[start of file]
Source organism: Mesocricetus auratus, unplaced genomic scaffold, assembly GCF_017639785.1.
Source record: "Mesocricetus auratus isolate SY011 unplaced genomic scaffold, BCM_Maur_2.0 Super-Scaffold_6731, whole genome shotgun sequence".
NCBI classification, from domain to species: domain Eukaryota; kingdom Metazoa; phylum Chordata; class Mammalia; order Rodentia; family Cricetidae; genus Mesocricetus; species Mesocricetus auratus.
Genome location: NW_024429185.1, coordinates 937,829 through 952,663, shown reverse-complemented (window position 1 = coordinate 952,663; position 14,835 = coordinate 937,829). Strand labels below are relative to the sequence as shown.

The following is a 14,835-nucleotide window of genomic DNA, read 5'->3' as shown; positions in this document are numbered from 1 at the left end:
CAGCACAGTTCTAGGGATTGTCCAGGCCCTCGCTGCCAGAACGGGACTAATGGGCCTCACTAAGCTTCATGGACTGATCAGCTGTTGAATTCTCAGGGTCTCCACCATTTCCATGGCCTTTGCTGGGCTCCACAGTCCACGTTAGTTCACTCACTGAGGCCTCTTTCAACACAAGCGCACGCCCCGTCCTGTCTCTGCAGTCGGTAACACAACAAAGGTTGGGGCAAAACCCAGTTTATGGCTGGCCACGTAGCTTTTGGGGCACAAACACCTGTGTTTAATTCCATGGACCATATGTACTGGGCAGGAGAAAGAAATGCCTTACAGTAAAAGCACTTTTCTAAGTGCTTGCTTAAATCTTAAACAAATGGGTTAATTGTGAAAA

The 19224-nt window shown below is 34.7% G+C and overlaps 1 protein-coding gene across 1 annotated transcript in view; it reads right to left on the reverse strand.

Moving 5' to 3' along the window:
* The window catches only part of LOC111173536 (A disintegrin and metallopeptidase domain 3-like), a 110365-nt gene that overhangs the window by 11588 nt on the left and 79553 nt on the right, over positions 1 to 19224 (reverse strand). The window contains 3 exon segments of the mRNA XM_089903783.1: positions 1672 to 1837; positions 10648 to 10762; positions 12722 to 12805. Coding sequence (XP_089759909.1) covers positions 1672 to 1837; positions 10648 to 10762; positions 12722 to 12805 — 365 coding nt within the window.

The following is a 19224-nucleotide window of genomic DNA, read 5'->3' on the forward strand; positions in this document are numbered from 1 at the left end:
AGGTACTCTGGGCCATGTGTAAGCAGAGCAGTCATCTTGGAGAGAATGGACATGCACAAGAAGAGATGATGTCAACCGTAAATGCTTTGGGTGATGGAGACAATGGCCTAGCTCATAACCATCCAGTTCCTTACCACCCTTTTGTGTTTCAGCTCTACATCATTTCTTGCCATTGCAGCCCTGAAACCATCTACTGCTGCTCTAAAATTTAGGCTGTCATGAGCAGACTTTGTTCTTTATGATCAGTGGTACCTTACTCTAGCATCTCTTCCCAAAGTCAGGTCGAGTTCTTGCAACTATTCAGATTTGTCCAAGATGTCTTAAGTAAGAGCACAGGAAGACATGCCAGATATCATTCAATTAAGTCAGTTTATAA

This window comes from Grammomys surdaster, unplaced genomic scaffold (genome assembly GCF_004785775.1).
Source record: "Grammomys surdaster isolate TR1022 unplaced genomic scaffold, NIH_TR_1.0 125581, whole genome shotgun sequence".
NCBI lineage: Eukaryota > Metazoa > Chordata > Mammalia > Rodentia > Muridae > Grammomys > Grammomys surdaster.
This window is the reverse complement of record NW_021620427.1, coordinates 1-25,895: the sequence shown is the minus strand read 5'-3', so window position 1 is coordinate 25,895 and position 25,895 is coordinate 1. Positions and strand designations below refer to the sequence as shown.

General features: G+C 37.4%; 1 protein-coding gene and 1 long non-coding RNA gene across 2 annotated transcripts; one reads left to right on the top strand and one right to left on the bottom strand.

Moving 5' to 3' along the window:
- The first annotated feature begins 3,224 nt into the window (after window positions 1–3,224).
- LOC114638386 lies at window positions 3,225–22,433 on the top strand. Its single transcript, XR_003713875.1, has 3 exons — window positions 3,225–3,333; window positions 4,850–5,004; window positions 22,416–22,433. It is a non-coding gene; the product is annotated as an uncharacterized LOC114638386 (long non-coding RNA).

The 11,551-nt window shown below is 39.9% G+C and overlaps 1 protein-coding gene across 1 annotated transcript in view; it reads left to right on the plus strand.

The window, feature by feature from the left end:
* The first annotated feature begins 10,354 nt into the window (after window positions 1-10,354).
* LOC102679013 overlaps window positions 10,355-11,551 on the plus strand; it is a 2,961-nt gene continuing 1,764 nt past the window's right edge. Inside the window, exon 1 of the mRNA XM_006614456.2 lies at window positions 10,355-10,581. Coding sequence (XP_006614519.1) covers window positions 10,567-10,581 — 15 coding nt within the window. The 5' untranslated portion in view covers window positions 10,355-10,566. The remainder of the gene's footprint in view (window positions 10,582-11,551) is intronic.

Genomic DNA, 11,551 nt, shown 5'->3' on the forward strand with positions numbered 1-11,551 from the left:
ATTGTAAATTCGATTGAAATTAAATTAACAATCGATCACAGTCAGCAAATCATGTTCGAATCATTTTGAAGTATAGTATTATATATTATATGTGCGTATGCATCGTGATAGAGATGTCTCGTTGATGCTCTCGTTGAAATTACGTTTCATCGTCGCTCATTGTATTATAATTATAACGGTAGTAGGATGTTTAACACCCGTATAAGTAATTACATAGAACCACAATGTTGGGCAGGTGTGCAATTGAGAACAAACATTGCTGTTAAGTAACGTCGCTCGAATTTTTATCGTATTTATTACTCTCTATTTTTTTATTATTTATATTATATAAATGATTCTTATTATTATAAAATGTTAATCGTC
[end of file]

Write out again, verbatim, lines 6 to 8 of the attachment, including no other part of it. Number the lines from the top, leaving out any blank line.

CAGCACAGTTCTAGGGATTGTCCAGGCCCTCGCTGCCAGAACGGGACTAATGGGCCTCACTAAGCTTCATGGACTGATCAGCTGTTGAATTCTCAGGGTCTCCACCATTTCCATGGCCTTTGCTGGGCTCCACAGTCCACGTTAGTTCACTCACTGAGGCCTCTTTCAACACAAGCGCACGCCCCGTCCTGTCTCTGCAGTCGGTAACACAACAAAGGTTGGGGCAAAACCCAGTTTATGGCTGGCCACGTAGCTTTTGGGGCACAAACACCTGTGTTTAATTCCATGGACCATATGTACTGGGCAGGAGAAAGAAATGCCTTACAGTAAAAGCACTTTTCTAAGTGCTTGCTTAAATCTTAAACAAATGGGTTAATTGTGAAAA

The 19224-nt window shown below is 34.7% G+C and overlaps 1 protein-coding gene across 1 annotated transcript in view; it reads right to left on the reverse strand.

Moving 5' to 3' along the window: